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How to care for cheese plants

Updated March 23, 2017

The "Swiss cheese plant" is a nickname for Monstera deliciosa, a commonly grown houseplant. This rainforest plant garnered the nickname because of its foliage, which is full of holes. Cheese plants are epiphytes -- plants that grow on other plants, generally for support, not nutrition. It bears long, aerial roots that you should leave on the plant. The cheese plant is a tough climber that can easily reach the ceiling in your house, but you can control it with pruning.

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  1. Grow the cheese plant in an area that receives filtered sunlight. Although it will survive a shady spot, the plant will not produce holes in its leaves.

  2. Keep the room temperature between 26 and 29 degrees C (80F to 85F) during the day and 15.5 to 18 degrees C (60F to 65F) at night.

  3. Irrigate the cheese plant to keep the soil slightly moist. The soil should have the moisture content of a well-wrung sponge. Allow the top 2.5 cm (1 inch) of soil to dry to the touch during the winter.

  4. Feed the cheese plant with a houseplant fertiliser. Dilute it with water to half the strength listed on the fertiliser label and apply it to the soil every two weeks from spring to autumn. Discontinue fertilising in the winter.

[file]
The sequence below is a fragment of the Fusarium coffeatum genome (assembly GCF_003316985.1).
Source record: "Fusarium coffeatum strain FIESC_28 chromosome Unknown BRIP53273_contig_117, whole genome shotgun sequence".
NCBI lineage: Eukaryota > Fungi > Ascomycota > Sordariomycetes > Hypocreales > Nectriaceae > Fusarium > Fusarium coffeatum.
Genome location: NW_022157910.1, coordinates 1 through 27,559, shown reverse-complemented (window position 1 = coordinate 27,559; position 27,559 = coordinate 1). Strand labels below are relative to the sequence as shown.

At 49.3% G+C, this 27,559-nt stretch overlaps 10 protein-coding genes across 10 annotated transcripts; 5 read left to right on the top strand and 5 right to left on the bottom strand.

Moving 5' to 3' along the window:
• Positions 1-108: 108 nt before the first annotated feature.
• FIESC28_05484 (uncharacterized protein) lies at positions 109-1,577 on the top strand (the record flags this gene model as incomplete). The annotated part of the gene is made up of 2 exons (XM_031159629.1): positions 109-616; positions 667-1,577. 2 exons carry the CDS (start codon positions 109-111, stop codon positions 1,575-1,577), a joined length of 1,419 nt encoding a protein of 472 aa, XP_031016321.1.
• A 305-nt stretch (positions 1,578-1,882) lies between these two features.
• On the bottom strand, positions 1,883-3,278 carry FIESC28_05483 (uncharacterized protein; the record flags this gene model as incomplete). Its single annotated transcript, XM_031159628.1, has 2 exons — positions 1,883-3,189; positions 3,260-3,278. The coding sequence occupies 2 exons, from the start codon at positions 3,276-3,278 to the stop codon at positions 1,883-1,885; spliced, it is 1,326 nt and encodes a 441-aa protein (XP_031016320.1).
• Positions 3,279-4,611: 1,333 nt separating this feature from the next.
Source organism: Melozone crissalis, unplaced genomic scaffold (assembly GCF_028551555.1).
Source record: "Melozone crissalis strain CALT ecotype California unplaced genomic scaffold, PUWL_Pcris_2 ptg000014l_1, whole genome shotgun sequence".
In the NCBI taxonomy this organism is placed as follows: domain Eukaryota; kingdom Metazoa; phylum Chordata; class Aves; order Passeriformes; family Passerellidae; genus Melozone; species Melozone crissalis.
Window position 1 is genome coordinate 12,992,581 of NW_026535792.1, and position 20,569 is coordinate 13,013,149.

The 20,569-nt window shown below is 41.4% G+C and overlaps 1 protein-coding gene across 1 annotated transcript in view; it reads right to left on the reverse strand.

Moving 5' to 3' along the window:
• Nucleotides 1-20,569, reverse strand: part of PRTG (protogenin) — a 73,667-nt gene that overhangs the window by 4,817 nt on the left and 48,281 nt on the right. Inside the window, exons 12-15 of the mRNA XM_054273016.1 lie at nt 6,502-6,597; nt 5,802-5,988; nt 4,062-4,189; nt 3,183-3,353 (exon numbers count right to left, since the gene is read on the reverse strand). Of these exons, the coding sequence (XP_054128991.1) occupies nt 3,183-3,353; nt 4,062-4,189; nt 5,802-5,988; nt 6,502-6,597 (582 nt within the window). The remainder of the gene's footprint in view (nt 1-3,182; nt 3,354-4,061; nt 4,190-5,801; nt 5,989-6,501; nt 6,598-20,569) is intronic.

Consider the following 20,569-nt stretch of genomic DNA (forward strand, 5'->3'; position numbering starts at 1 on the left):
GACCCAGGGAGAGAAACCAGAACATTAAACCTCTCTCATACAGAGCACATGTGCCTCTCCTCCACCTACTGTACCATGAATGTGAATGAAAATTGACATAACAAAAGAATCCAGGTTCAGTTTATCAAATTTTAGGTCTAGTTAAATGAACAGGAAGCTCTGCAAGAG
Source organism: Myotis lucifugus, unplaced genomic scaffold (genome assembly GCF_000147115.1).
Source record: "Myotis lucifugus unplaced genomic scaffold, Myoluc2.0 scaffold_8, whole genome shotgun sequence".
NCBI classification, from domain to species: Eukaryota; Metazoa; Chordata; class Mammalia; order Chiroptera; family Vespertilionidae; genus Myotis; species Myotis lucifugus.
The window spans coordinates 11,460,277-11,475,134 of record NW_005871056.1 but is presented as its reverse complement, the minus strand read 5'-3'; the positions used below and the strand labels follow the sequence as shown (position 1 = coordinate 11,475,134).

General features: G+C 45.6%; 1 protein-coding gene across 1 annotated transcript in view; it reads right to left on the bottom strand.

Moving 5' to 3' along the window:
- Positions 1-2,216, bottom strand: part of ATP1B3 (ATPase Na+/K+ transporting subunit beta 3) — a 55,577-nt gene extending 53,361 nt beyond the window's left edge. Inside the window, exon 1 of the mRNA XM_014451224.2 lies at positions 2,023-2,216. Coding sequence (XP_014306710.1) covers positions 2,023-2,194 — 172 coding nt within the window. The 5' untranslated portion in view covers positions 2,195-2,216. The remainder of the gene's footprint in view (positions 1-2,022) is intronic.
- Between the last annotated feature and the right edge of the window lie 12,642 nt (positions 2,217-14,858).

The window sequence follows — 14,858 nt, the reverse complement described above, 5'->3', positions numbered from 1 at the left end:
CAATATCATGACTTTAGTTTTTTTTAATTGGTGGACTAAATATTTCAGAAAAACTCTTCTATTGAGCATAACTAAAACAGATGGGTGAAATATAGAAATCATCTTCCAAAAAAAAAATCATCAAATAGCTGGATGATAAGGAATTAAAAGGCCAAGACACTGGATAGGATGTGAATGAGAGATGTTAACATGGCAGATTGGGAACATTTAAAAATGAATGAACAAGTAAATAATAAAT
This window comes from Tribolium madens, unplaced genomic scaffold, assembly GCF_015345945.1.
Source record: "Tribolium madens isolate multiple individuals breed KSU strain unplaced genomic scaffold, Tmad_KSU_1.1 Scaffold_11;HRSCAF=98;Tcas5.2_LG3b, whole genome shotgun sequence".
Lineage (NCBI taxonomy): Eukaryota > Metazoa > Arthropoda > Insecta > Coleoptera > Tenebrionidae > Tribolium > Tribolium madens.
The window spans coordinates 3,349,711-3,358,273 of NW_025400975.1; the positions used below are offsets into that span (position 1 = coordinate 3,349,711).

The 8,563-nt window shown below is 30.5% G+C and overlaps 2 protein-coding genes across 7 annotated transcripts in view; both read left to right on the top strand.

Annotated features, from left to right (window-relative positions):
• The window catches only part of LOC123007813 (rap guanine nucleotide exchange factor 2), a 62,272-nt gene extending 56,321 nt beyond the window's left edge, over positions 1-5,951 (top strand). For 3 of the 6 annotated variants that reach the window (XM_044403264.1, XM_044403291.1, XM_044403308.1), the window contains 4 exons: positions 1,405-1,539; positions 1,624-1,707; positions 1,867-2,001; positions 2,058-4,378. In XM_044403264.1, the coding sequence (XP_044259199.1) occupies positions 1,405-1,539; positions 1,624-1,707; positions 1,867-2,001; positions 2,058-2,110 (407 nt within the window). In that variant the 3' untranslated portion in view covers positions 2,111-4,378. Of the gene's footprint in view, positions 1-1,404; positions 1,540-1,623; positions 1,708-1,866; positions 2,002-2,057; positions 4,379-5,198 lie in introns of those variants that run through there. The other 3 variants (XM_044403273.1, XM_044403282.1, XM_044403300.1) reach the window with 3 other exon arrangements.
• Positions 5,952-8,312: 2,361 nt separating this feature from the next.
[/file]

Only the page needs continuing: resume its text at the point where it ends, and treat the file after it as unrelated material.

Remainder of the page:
5. Spray the foliage with distilled water to supply humidity. Clean the leaves with a soft, moist cloth.

  6. Stake the cheese plant if it becomes top heavy. Drive a stake into the soil 7.5 cm (3 inches) from the base of the plant and use soft plant ties to attach it to the stake.

  7. Redirect long aerial roots to the soil or to a saucer of water, or tie the roots to the stake.

  8. Prune the cheese plant to keep it to the desired size. Cut the cane 1.25 cm (1/2 inch) below a leaf node. Don't be afraid you will hurt the plant, as it will recover.

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Things You'll Need

  • Fertiliser
  • Spray bottle
  • Distilled water
  • Stake
  • Plant ties
  • Saucer
  • Sharp knife, pruning shears or loppers

About the Author

Based in the American Southwest, Bridget Kelly has been writing about gardening and real estate since 2005. Her articles have appeared at Trulia.com, SFGate.com, GardenGuides.com, RE/MAX.com, MarketLeader.com, RealEstate.com, USAToday.com and in "Chicago Agent" magazine, to name a few. She holds a Bachelor of Arts in English with a concentration in creative writing.

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